An Open Letter to Maine From an Ohioanhere and here. KTHX.]
At the time I'm writing this, gay marriage in Maine is either "too close to call" or "defeated", depending on the news source you're looking at. So, since this state was an asshat back in 2004 (hell, we screwed up the state constitution to do it), I thought I should share some advice with your GLBT citizens and allies.
Even if it passes (and believe me, I hope "too close to call" becomes "a narrow victory"), the closeness of the measure means you need to hear this now.
- Ignore the "WTF, Maine" impulse. Both in yourself and others. Half the people in your state is not equivalent to your whole state. Besides, you've made huge progress to this point. Take a look at the General Social Survey. Even in 2006, nationally, only 36% of the people said they favored letting gay people marry. You've already done better than that. You are having an effect: Keep at it.
- If you are GLBT and not out, become so. You don't have to make it a constant issue, but just as much a fact as your friends, co-workers, and peers make their sex and relationship lives part of your daily interactions. If you're an ally, become openly so. Get a bumper sticker - I have a rainbow one that says "Friendly". Get a small button. Why? Because everyday routine interactions with GLBT people and allies is the most effective intervention against homophobia and transphobia. That way you are a co-worker, friend, peer instead of some amorphous "other".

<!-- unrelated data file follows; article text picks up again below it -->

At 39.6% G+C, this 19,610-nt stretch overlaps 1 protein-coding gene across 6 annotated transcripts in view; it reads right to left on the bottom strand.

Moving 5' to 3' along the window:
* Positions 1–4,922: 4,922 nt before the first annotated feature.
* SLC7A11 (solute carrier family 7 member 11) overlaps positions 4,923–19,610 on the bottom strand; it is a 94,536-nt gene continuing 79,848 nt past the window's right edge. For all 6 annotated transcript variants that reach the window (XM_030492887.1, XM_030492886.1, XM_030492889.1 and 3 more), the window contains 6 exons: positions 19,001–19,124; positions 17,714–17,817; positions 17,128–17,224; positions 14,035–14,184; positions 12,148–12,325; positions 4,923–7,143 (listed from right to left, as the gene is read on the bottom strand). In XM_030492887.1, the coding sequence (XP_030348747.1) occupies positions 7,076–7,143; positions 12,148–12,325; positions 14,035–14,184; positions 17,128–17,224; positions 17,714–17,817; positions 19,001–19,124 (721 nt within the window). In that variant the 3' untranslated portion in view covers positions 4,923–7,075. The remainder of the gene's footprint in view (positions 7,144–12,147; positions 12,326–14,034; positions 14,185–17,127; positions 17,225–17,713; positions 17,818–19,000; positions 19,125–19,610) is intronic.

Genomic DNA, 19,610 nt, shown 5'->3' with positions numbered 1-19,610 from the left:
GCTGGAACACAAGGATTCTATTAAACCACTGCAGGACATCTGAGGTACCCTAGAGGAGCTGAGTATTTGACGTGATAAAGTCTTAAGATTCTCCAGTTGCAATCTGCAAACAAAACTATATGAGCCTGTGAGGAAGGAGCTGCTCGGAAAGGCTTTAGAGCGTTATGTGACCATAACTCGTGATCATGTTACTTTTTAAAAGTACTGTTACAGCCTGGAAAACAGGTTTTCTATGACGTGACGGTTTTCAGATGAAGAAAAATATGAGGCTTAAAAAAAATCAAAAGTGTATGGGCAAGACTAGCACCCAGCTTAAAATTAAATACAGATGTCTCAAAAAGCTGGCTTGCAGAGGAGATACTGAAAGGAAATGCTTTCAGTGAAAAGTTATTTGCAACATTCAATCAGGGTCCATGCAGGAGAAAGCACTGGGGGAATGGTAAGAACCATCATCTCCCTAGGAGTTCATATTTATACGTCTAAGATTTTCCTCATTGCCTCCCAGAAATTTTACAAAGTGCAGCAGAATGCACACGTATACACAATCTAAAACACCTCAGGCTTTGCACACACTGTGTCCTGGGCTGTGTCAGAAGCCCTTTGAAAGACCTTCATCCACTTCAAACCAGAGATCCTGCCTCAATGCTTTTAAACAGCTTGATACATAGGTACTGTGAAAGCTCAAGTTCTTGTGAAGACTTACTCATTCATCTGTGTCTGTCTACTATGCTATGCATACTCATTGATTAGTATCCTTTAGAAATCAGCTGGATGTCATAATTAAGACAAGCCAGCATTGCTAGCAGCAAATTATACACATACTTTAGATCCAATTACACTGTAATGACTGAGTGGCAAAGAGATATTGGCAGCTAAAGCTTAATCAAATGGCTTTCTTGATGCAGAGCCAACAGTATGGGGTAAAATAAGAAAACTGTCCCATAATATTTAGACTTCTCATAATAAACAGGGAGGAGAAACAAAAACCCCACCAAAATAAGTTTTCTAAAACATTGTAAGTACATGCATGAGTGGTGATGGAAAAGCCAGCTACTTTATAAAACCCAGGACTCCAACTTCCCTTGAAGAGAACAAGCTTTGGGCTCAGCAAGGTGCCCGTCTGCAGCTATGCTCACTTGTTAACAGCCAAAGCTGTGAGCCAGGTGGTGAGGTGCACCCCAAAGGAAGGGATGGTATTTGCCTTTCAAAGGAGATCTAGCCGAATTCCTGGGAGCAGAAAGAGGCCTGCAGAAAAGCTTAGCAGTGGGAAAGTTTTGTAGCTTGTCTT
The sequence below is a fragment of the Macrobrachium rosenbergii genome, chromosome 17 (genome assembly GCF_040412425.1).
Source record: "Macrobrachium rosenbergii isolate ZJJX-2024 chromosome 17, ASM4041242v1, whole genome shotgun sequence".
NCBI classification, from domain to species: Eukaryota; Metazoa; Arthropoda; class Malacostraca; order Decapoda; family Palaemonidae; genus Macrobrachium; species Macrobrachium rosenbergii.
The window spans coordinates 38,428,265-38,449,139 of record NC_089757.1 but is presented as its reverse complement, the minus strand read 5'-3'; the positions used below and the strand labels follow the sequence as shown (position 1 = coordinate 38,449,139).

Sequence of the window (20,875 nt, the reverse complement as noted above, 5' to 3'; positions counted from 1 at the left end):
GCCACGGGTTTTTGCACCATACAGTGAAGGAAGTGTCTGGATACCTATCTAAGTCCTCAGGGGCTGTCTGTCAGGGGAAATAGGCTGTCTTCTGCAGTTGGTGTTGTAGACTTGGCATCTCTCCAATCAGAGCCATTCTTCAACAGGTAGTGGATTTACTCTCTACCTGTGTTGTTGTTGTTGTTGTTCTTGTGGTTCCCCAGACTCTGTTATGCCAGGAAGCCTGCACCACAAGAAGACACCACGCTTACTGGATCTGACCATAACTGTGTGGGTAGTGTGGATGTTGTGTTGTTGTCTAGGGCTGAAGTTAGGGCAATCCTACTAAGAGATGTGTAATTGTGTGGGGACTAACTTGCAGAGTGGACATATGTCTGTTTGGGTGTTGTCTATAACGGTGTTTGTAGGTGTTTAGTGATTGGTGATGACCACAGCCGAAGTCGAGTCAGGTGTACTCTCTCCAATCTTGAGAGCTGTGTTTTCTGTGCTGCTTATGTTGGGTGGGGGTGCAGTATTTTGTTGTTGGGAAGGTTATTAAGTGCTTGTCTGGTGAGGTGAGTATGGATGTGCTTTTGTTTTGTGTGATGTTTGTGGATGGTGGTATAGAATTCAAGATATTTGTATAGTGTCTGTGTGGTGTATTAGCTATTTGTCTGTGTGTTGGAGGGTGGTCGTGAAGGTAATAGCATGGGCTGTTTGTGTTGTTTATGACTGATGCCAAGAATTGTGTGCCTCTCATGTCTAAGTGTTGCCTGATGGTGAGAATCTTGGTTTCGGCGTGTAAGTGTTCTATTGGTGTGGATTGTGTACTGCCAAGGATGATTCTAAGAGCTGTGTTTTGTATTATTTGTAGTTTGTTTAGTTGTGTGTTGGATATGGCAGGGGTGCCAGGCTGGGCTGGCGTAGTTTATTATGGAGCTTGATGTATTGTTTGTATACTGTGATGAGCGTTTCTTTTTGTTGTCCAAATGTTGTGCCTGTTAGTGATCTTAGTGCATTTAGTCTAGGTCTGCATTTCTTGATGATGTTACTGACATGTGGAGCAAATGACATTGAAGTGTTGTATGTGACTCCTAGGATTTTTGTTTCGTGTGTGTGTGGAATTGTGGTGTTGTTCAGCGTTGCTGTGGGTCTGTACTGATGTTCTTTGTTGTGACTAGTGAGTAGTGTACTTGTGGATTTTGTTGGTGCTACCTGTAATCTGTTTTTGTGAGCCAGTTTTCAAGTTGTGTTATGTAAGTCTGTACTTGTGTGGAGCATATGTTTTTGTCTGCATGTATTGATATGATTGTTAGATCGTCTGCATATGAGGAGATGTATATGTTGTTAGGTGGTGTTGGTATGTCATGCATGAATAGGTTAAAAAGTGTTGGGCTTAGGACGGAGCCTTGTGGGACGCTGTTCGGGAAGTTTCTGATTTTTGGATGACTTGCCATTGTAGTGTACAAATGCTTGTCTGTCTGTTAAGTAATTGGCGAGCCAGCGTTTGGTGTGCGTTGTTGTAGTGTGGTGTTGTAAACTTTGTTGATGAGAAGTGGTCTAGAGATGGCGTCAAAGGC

- It's not over. Anti-miscegenation laws were not repealed until 1967, and two states didn't get on board until the end of the 20th century. There's still holdouts, too, like that asshat judge who was refusing to marry interracial couples this year. This was never a one-time, one-vote thing.
Even if gay marriage is upheld in Maine, it's such a narrow thing that you cannot sit back and relax. Regardless of the outcome, today is the first day of the rest of the struggle. Someday both Maine and Ohio will get our acts together, and we'll sit back and laugh about how bigoted we used to be.
Maybe not today.